Bartolomea is direct and frank, tending toward how a modern young woman might express herself with regard to sexual desire. She was the victim of rapes within her family. In western Europe, notably in the Netherlands, where there are no longer very many believers, Bartolomea is most likely seen as more sympathetic. It's not the case in other parts of the world, where there are strong religious movements, such as the United States with it's evangelicals. People like them would probably empathize more with Benedetta than Bartolomea. It’s interesting to note that the evangelical concept goes back to the Middle Ages. The man as head of the family, the wife secondary and only there to satisfy the man. To see that concept in 2021 is very surprising. Moreover, that concerns every religion. Bartolomea and Benedetta use a statuette of the 'Virgin Mary' as a dildo. It’s more than an object, it perfectly encapsulates the conflict between Catholic taboos and sex, between body and mind, which is present throughout the movie. For Bartolomea, it's just an object. For Benedetta, the object is of high symbolic value, but she abandons that on her journey to love.
There's a shot where Benedetta and Bartolomea are performing forbidden sex acts, while in the background, the statue of the Virgin Mary is illuminated by a candle. That shot sums it up; let’s ignore rules and taboos, let’s do what we want. In the book, Bartolomea is the main witness at Benedetta’s trial. She tells the inquisitors that she's abused by Benedetta, who forced her into sexual relations. That’s one of the major changes the film makes in comparison with the book. Bartolomea doesn’t seem to believe in Benedetta’s love. It’s like a disavowal for her, as if she were not loved enough. It’s difficult to shine a light on the person whose love is real, and the person whose love is not..Christina (Louise Chevilotte) is another interesting character. When she becomes aware of Benedetta’s manipulations, she denounces her because, for Christina, it's blasphemy. Soeur Felicita, the abbess, retorts, however, that Christina is blaspheming by refusing to believe Benedetta. Once more, who's right and who's wrong? Except that Christina was not there to see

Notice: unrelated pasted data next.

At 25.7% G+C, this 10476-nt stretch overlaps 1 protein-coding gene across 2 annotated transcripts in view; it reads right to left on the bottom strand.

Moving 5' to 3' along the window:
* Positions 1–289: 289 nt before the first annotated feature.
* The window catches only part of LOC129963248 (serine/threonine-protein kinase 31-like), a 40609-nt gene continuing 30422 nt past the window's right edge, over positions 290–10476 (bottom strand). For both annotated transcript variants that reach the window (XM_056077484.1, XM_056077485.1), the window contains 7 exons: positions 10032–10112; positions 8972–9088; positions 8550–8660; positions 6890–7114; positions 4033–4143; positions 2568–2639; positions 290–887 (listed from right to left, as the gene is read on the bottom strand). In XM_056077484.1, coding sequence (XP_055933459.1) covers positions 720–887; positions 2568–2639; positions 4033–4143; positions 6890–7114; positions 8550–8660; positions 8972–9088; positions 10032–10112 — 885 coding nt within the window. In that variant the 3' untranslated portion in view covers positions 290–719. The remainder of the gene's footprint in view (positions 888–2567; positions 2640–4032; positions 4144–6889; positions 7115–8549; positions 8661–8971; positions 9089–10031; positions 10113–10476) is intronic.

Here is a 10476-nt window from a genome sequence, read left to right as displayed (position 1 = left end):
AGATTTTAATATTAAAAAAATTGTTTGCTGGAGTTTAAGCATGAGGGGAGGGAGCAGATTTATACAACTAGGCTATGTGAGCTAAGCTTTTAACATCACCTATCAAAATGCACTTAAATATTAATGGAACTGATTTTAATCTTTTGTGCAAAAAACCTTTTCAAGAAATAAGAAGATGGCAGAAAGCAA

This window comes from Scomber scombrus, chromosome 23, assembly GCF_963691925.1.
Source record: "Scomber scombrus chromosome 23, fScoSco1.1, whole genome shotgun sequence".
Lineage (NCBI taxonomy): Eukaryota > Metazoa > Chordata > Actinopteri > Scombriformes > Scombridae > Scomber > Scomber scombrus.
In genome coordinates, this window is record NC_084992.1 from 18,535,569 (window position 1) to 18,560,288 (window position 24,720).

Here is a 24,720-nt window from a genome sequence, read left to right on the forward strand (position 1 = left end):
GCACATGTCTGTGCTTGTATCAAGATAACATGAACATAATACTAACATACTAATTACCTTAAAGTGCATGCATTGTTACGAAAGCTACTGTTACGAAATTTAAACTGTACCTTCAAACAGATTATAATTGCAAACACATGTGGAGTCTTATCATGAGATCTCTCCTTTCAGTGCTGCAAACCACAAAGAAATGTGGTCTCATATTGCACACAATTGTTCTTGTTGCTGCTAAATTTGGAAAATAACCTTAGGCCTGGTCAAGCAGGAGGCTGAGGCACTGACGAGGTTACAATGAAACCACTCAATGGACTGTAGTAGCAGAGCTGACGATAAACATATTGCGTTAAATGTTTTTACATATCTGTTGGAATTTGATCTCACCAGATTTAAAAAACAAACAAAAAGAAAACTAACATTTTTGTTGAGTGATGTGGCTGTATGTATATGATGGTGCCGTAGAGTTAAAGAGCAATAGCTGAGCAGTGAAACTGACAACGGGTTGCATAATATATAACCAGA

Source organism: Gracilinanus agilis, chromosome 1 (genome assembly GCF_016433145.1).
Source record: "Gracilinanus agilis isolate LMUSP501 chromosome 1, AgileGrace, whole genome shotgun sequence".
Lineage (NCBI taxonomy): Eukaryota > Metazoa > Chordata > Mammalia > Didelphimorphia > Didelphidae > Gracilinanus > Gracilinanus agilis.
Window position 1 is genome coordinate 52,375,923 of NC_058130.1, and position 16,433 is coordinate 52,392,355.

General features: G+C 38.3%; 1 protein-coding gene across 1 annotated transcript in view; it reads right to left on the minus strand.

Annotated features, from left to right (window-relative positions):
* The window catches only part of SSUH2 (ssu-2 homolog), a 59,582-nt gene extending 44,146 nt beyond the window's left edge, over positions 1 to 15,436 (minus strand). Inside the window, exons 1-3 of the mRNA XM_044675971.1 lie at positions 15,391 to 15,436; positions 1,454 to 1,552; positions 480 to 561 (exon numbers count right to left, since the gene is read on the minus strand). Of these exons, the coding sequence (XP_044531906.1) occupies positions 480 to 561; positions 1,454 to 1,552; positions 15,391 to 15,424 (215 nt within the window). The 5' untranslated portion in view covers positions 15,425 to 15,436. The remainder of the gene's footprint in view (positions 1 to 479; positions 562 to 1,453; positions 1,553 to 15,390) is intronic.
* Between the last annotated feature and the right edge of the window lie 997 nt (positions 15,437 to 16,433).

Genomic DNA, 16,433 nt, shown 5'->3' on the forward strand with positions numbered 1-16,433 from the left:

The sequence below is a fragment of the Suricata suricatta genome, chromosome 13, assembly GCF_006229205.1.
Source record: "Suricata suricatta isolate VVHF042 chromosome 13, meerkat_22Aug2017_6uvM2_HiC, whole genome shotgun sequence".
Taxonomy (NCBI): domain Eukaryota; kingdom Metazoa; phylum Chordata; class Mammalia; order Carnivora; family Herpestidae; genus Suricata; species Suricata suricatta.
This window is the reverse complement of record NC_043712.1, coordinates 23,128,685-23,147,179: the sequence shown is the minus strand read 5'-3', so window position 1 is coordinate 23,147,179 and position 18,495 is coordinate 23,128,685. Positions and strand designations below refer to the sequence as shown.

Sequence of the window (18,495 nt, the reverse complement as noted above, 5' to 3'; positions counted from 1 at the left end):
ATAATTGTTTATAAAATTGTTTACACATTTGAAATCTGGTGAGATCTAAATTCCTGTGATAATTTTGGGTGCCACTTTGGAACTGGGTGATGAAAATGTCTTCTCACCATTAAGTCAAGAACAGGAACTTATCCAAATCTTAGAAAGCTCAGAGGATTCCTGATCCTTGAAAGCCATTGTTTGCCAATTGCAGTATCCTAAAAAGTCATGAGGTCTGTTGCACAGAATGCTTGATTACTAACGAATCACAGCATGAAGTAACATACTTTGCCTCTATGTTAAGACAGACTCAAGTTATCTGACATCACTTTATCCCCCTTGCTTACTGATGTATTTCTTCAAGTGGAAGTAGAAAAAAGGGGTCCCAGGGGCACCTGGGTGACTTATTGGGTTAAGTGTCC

Benedetta’s manipulations. She's caught in her own trap, in her own lie, even though she's basically right. The religious authorities are happy to think of Benedetta as a medium, a prophetess, and it’s dangerous to go against the deep power doctrine of the Church. So, Christina is compelled to self-flagellate half-naked, and then she commits suicide. She cannot live with the shame. It all comes from her initial lie. To qualify that, Christina is the most realistic, the first to realize that Benedetta is inventing her visions and manipulating everyone around her. By lying, she digs her own grave, which is tragic. It also shows the reach of the deep power of the religious system. The abbess is very authoritarian, but she uses her power with discernment in the context of the times.